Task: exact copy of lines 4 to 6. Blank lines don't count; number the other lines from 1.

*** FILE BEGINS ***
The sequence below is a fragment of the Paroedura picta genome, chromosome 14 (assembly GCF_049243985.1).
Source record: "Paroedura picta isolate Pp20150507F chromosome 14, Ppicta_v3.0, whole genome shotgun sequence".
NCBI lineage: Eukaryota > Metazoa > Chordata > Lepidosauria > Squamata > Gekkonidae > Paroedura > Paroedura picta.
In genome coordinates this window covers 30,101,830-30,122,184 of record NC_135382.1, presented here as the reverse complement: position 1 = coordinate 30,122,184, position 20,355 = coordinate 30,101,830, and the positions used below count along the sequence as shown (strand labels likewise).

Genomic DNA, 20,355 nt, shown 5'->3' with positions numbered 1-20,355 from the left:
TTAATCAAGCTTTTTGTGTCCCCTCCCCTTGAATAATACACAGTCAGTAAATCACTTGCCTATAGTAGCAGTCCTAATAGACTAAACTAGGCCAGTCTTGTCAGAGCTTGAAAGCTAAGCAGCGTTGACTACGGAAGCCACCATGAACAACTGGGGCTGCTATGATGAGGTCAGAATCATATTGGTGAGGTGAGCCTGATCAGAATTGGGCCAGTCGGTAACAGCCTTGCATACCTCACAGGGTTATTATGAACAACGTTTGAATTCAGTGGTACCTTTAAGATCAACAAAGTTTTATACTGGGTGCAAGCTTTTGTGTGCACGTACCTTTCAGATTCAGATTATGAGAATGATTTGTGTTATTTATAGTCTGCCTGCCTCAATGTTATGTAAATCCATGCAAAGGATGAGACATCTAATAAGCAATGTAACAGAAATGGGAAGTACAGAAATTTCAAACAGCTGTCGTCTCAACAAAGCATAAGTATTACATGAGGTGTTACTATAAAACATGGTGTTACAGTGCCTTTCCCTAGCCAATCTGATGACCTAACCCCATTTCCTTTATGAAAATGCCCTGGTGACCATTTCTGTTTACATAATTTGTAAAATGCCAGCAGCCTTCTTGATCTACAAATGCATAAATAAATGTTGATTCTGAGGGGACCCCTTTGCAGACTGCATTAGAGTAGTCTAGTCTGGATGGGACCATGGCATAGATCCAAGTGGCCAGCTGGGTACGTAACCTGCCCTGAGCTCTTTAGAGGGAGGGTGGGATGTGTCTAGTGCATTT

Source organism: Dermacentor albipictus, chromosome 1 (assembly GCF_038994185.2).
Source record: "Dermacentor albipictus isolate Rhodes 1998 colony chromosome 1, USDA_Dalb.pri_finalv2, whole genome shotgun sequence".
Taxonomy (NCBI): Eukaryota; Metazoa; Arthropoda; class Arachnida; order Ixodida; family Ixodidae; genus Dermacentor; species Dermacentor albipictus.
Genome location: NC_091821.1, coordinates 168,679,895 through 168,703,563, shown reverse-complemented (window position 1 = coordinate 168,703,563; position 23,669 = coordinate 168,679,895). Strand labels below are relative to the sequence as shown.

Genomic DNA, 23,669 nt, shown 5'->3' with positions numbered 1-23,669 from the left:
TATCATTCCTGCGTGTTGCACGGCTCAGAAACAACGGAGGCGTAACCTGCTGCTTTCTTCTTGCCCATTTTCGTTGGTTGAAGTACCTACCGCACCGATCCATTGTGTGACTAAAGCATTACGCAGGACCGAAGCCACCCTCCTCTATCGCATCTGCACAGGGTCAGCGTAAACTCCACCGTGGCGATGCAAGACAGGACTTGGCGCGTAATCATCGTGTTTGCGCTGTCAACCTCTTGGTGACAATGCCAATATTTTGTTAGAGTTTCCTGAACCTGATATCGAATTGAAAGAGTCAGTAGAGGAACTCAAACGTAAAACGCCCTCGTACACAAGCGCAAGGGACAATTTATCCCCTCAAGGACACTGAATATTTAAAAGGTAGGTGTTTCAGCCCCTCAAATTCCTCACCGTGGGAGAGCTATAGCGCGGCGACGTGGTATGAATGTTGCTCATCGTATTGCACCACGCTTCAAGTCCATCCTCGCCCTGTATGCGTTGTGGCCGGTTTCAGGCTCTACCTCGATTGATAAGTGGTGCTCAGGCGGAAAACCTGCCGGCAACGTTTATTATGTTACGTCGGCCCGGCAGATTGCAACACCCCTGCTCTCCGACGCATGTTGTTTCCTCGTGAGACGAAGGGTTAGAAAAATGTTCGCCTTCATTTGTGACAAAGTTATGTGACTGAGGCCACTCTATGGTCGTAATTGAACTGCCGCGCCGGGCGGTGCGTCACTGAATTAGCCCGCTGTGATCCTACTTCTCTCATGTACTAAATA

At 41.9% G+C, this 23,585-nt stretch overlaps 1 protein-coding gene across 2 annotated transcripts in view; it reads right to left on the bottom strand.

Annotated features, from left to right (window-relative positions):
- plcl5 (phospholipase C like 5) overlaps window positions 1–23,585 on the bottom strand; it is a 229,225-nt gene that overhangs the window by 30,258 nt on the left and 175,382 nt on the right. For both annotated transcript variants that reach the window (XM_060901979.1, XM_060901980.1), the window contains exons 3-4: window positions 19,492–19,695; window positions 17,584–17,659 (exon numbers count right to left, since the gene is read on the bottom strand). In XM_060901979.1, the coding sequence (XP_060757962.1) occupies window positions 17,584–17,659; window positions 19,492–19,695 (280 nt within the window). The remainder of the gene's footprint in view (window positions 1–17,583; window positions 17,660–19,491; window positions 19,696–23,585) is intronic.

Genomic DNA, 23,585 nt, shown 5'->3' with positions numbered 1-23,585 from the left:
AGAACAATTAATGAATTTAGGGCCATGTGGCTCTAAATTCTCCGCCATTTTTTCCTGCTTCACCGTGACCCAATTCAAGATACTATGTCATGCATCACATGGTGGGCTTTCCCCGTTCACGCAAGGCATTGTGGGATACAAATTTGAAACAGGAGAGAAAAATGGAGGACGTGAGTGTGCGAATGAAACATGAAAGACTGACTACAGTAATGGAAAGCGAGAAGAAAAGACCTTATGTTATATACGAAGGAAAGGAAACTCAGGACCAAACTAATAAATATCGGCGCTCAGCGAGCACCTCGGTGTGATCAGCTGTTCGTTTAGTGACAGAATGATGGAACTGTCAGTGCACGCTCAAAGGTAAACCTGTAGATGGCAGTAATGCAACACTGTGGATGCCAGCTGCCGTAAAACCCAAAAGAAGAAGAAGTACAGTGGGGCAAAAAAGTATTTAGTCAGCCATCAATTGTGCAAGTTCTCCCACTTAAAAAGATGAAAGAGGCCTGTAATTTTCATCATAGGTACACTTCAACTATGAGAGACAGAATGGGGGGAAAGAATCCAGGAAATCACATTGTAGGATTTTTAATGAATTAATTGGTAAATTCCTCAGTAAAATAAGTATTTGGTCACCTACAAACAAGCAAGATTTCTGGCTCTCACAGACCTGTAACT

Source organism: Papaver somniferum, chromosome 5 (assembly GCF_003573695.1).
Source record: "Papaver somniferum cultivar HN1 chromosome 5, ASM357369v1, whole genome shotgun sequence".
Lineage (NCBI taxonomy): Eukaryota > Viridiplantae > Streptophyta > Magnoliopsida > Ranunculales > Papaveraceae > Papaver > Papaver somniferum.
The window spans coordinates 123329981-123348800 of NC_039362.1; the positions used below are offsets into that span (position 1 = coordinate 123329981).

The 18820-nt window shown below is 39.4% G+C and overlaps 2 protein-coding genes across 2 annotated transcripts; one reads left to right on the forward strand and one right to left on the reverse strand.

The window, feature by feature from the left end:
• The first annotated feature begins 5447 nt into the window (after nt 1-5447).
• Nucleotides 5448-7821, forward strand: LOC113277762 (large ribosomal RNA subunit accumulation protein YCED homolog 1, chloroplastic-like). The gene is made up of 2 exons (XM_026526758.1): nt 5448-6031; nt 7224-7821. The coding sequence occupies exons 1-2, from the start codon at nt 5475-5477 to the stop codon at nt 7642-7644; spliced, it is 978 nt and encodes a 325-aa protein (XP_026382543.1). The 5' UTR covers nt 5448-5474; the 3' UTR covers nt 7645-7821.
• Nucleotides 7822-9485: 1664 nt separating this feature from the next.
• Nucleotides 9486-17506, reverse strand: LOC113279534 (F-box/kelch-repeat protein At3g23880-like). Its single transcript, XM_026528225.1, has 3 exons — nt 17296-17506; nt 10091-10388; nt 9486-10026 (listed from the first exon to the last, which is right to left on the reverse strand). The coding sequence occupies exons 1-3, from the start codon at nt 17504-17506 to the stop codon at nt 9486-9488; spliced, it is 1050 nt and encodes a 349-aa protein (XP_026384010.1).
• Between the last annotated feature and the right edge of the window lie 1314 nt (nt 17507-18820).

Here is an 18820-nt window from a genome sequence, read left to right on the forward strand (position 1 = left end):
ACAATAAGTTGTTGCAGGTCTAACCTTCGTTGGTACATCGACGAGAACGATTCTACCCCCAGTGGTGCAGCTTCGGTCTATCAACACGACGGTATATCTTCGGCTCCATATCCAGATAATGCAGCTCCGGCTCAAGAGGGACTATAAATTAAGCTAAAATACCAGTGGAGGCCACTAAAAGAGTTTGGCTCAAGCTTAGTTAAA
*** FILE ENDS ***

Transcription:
In genome coordinates this window covers 30,101,830-30,122,184 of record NC_135382.1, presented here as the reverse complement: position 1 = coordinate 30,122,184, position 20,355 = coordinate 30,101,830, and the positions used below count along the sequence as shown (strand labels likewise).

Genomic DNA, 20,355 nt, shown 5'->3' with positions numbered 1-20,355 from the left:
TTAATCAAGCTTTTTGTGTCCCCTCCCCTTGAATAATACACAGTCAGTAAATCACTTGCCTATAGTAGCAGTCCTAATAGACTAAACTAGGCCAGTCTTGTCAGAGCTTGAAAGCTAAGCAGCGTTGACTACGGAAGCCACCATGAACAACTGGGGCTGCTATGATGAGGTCAGAATCATATTGGTGAGGTGAGCCTGATCAGAATTGGGCCAGTCGGTAACAGCCTTGCATACCTCACAGGGTTATTATGAACAACGTTTGAATTCAGTGGTACCTTTAAGATCAACAAAGTTTTATACTGGGTGCAAGCTTTTGTGTGCACGTACCTTTCAGATTCAGATTATGAGAATGATTTGTGTTATTTATAGTCTGCCTGCCTCAATGTTATGTAAATCCATGCAAAGGATGAGACATCTAATAAGCAATGTAACAGAAATGGGAAGTACAGAAATTTCAAACAGCTGTCGTCTCAACAAAGCATAAGTATTACATGAGGTGTTACTATAAAACATGGTGTTACAGTGCCTTTCCCTAGCCAATCTGATGACCTAACCCCATTTCCTTTATGAAAATGCCCTGGTGACCATTTCTGTTTACATAATTTGTAAAATGCCAGCAGCCTTCTTGATCTACAAATGCATAAATAAATGTTGATTCTGAGGGGACCCCTTTGCAGACTGCATTAGAGTAGTCTAGTCTGGATGGGACCATGGCATAGATCCAAGTGGCCAGCTGGGTACGTAACCTGCCCTGAGCTCTTTAGAGGGAGGGTGGGATGTGTCTAGTGCATTT